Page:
Historically, Indonesia has always favoured the Republican Party. That’s mostly because of its trade policies, but Indonesians also remember it was President George W. Bush who finally ended the 15-year military embargo imposed on their country for the bloodshed in East Timor.

President Barack Obama changed all that because of his childhood connections to Indonesia – and Donald Trump has only strengthened those sentiments with his anti-Muslim rhetoric, which left Hillary Clinton the clear favourite among 90 per cent of Indonesians surveyed in an SCMP poll this month.

Little wonder then that her apparent defeat has been greeted with undisguised gloom in Jakarta and among the 8,500 Indonesian students in the US, the majority of whom attend universities in such Democrat bastions as California and Massachusetts.

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Vice-President Jusuf Kalla said before the election result was in that a Donald Trump victory would be “difficult” for Indonesia, and Finance Minister Sri Mulyani Indrawati indicated she was already working on policy contingencies.

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“It’s stunning,” said National Mandate Party legislator Bara Hasibuan, “but it won’t affect Indonesia that much because of his business interests here. What worries me is the global repercussions and what this does to the word economic order.”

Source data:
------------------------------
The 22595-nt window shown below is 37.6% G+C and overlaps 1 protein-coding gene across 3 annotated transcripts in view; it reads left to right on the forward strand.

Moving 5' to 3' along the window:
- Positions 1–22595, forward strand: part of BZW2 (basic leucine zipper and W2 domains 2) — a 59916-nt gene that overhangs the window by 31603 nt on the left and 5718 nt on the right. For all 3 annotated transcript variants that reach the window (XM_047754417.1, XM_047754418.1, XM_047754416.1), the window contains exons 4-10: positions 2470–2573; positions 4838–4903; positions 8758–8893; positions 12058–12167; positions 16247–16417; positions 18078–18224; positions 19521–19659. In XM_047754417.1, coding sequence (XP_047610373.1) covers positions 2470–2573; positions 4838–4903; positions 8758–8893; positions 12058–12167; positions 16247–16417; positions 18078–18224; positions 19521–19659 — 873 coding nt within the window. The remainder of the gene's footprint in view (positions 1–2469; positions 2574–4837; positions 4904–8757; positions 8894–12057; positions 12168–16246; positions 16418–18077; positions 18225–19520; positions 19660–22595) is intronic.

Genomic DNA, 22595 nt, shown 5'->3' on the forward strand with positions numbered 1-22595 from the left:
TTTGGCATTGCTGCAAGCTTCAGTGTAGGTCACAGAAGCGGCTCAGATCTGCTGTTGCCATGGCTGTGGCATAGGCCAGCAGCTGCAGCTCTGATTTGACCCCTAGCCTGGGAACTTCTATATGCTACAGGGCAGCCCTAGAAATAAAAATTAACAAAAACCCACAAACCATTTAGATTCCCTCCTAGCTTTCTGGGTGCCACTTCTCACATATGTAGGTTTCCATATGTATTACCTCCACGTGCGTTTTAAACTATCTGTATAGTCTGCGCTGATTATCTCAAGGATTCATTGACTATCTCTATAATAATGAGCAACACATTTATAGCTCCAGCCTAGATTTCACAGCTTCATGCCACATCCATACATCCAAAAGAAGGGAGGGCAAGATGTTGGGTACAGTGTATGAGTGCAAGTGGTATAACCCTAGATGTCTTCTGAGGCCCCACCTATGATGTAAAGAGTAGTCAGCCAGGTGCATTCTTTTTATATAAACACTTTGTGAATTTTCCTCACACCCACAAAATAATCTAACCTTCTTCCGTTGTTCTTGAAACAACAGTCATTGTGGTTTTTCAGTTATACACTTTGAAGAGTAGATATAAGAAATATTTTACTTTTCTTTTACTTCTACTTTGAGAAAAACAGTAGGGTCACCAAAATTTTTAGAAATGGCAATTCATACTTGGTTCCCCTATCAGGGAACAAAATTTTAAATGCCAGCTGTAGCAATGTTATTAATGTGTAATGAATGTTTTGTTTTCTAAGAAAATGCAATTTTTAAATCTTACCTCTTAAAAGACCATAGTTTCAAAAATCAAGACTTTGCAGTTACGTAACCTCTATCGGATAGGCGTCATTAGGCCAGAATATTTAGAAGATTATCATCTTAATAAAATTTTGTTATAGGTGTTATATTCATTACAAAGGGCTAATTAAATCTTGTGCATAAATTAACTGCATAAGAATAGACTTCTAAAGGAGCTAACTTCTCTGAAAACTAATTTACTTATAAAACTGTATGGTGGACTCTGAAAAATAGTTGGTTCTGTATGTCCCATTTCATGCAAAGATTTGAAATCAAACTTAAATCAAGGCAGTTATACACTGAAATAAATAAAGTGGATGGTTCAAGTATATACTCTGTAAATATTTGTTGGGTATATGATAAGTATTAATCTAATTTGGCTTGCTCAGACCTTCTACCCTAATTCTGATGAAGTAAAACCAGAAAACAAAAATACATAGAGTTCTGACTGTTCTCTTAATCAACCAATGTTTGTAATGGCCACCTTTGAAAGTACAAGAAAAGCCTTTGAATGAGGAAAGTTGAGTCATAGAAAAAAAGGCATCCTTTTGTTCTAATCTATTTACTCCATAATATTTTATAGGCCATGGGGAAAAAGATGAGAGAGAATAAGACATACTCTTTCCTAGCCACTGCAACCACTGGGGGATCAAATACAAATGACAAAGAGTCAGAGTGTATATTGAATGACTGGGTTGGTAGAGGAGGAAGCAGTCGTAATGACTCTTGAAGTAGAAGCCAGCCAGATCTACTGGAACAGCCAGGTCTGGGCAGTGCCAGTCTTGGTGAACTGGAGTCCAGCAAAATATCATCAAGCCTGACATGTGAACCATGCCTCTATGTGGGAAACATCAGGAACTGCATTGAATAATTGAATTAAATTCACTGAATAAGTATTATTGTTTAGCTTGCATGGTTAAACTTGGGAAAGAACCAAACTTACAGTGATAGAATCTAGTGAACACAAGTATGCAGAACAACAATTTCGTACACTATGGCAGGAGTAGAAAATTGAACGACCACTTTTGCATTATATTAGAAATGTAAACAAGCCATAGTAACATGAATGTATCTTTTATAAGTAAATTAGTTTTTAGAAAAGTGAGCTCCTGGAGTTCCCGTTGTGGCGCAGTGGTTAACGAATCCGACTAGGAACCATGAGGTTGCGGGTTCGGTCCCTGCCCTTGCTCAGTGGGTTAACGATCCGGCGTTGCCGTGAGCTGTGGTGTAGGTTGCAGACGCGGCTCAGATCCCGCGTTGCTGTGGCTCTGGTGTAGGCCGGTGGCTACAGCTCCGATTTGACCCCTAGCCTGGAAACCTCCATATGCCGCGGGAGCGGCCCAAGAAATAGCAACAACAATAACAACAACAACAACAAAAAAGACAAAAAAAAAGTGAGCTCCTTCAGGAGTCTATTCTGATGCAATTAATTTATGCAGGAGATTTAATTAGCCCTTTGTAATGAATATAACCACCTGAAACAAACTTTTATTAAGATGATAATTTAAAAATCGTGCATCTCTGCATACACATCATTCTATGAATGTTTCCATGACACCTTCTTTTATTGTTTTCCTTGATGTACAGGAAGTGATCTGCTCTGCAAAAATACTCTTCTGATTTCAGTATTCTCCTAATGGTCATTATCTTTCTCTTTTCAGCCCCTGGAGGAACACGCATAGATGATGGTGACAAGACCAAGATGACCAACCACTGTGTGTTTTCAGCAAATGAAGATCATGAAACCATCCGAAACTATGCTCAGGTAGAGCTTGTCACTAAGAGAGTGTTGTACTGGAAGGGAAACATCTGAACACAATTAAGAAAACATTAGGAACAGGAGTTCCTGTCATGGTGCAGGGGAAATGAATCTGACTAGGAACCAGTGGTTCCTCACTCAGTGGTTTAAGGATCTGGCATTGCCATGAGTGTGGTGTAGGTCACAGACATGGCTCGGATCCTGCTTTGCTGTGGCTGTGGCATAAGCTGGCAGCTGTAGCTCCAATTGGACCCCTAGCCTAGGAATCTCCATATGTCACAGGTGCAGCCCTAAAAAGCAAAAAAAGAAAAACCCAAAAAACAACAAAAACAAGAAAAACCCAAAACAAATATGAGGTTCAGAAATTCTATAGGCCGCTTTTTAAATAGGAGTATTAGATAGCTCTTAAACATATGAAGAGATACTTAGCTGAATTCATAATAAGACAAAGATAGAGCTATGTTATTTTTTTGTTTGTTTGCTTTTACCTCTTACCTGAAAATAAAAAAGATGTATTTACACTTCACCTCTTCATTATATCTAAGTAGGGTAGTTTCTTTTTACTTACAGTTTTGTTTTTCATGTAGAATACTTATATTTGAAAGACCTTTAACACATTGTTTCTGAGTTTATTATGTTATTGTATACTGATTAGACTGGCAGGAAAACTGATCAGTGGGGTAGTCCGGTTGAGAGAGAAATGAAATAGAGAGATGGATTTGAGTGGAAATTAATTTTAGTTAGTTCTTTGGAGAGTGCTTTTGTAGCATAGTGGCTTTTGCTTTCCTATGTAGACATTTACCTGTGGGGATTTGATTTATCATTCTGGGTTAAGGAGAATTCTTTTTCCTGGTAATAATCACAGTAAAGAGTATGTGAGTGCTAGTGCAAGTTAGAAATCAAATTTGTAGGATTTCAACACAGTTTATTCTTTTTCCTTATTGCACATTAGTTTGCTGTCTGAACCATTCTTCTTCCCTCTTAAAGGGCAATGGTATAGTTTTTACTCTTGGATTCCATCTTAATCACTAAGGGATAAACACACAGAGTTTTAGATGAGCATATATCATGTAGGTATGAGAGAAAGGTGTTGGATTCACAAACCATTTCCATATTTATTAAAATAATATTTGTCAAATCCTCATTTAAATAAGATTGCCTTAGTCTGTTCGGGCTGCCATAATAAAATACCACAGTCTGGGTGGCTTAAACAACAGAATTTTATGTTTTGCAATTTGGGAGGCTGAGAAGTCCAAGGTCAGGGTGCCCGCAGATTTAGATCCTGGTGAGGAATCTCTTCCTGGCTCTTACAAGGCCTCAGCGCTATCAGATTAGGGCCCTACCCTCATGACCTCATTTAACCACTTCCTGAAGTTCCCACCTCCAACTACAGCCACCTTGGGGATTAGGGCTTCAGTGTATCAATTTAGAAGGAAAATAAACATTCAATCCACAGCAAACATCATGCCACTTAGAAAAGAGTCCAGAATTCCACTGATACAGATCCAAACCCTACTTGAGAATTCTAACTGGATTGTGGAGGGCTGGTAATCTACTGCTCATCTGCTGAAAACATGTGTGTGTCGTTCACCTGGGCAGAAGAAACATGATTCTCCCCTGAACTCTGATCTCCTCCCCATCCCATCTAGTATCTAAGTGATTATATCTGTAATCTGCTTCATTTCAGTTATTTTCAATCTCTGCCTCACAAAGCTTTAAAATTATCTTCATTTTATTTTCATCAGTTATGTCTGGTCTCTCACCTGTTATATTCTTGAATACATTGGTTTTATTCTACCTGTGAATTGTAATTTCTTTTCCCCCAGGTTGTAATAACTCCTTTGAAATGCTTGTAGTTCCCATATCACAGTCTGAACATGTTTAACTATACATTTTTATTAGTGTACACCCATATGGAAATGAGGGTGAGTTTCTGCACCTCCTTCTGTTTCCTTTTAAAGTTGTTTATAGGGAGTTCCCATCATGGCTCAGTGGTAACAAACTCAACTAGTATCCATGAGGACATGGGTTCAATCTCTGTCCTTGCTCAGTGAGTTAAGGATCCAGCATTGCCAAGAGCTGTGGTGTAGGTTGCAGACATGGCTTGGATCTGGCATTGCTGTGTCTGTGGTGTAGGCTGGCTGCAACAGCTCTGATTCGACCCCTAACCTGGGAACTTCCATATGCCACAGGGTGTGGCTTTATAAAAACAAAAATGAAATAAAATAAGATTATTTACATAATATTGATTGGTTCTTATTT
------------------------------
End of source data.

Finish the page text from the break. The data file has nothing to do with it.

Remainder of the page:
Sandra Hamid, Jakarta director of the Asia Foundation, said Trump’s campaign language had set the tone for what much of the “non-White world” – and not just Muslims – found “troubling and horrifying”.

For Hamid, the truly depressing aspect of the election was the way Trump appeared to have triumphed, which she says revealed “something deeper and gloomier” about how many Americans viewed anyone who was not American.

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Like most people around the world, Indonesians were astonished at the conduct of the election campaign. While Trump is unlikely to complain about vote rigging now, the whole unseemly circus set a bad example for Indonesia, where democracy is still a work in progress.

US diplomats maintained a non-partisan profile and there was no embassy effort to take soundings among Indonesians over who they preferred, but they did get a steady stream of questions from journalists, politicians and business leaders over the Muslim issue and what it might mean for future relations.

That may now be a very real concern.